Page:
Richard Crashaw

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Title page of Crashaw's Steps to the Temple (1646) which was published during Crashaw's exile

Richard Crashaw (c. 161321 August 1649) English poet, styled "the divine," was part of the Seventeenth-century Metaphysical School of poets.


  • Love's great artillery.
    • Prayer L18
  • The conscious water saw its God and blushed.
    • Epigrammatum sacrorum liber (1634). Translated by John Dryden from Crashaw's Latin original: "Nympha pudica Deum vidit, et erubuit (The modest Nymph saw the god, and blushed)", Complete works of Richard Crashaw (1872), edited by Alexander B. Grosart, vol. 2, p. 96.
  • A happy soul, that all the way
    To heaven hath a summer’s day.
    • In Praise of Lessius’s Rule of Health, reported in Bartlett's Familiar Quotations, 10th ed. (1919).
  • The modest front of this small floor,
    Believe me, reader, can say more
    Than many a braver marble can,—
    “Here lies a truly honest man!”
    • Epitaph upon Mr. Ashton, reported in Bartlett's Familiar Quotations, 10th ed. (1919).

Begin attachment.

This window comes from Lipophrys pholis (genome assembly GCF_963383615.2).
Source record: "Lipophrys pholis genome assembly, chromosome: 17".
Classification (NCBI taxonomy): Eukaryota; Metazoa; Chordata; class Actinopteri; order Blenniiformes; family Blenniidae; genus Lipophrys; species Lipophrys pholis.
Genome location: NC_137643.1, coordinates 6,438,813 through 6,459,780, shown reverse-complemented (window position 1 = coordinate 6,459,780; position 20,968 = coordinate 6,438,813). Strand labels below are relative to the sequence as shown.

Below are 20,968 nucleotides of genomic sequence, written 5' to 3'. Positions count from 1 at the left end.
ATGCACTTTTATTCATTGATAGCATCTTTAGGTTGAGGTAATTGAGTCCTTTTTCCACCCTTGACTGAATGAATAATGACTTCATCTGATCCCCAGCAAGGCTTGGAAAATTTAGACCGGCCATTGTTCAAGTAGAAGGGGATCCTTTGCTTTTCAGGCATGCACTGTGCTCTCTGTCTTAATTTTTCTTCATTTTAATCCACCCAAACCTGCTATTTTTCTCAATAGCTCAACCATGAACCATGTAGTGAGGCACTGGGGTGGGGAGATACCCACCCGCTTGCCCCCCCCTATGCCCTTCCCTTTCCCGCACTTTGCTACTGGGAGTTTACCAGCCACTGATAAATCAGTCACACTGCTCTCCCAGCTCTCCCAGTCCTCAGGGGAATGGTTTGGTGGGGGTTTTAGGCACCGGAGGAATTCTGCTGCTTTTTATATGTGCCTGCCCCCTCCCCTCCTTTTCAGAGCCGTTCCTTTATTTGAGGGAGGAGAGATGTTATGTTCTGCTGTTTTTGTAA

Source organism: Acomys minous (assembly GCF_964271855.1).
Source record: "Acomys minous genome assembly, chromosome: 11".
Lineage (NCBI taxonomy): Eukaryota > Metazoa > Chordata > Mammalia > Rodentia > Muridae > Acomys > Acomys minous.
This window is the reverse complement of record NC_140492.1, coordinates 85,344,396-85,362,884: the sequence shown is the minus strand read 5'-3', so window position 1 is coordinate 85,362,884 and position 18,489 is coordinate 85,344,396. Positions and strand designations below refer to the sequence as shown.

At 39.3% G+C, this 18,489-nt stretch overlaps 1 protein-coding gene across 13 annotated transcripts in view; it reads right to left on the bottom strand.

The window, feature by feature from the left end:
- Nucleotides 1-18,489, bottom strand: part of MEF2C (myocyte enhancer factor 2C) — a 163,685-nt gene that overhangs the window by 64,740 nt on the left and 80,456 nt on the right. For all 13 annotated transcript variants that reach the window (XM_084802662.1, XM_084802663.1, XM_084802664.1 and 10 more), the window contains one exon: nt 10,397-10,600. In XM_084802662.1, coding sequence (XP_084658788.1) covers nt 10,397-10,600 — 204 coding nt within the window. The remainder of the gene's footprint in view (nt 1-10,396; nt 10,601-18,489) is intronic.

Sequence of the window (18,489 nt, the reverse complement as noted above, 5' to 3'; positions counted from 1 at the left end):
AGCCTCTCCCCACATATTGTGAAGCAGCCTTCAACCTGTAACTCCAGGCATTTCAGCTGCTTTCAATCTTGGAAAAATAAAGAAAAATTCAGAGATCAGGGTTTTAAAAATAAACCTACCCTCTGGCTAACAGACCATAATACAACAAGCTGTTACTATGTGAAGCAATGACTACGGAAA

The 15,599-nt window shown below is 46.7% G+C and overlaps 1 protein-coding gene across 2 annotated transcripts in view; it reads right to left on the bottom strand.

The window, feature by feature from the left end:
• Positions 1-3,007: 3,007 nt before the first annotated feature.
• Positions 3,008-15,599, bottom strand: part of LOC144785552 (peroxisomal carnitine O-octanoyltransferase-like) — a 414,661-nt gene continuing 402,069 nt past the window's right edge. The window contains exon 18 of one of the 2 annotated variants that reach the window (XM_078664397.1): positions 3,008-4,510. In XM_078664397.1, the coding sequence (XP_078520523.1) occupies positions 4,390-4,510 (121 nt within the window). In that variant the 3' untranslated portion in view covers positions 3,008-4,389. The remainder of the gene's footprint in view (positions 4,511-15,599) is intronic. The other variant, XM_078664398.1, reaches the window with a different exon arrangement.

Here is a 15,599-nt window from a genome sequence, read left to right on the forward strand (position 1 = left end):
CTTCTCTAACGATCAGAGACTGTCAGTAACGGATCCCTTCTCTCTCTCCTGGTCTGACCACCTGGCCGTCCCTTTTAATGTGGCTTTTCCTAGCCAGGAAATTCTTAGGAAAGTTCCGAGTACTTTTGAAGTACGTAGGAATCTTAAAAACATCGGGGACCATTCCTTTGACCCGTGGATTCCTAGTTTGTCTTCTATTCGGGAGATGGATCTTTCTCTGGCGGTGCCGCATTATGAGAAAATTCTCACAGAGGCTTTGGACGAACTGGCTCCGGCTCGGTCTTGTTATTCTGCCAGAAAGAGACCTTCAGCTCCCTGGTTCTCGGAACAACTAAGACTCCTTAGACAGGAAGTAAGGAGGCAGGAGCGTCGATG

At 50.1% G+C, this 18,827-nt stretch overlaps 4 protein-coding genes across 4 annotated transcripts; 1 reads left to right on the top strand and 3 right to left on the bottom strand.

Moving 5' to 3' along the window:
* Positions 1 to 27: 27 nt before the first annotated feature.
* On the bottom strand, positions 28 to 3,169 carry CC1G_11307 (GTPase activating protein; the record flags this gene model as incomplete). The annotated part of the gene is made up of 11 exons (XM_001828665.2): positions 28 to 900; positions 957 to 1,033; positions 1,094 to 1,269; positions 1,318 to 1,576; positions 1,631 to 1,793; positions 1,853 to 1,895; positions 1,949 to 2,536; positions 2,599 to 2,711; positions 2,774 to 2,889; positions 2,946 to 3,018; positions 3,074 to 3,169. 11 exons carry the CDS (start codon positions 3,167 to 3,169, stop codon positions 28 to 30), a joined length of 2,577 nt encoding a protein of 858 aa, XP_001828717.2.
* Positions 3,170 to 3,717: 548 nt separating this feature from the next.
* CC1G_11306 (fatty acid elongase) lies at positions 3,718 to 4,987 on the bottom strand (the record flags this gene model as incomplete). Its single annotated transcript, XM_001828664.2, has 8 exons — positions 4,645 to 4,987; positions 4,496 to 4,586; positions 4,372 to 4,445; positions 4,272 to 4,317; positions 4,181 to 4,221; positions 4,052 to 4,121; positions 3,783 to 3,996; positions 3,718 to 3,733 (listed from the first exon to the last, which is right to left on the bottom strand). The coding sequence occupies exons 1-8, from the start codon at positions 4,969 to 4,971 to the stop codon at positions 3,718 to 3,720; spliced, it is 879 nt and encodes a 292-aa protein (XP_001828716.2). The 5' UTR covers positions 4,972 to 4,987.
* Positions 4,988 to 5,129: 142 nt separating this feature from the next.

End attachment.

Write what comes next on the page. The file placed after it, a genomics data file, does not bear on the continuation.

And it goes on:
• Thou water turn'st to wine, fair friend of life;
    Thy foe, to cross the sweet arts of Thy reign,
    Distils from thence the tears of wrath and strife,
    And so turns wine to water back again.
    • Steps to the Temple, To Our Lord upon the Water Made Wine; reported in Hoyt's New Cyclopedia Of Practical Quotations (1922), p. 516.

Wishes for the Supposed Mistress

Quotes reported in Bartlett's Familiar Quotations, 10th ed. (1919).
  • Whoe’er she be,
    That not impossible she,
    That shall command my heart and me.
  • Where’er she lie,
    Locked up from mortal eye,
    In shady leaves of destiny.
  • Days that need borrow
    No part of their good morrow
    From a fore-spent night of sorrow.
  • Life that dares send
    A challenge to his end,
    And when it comes, say, Welcome, friend!
  • Sydneian showers
    Of sweet discourse, whose powers
    Can crown old Winter’s head with flowers.
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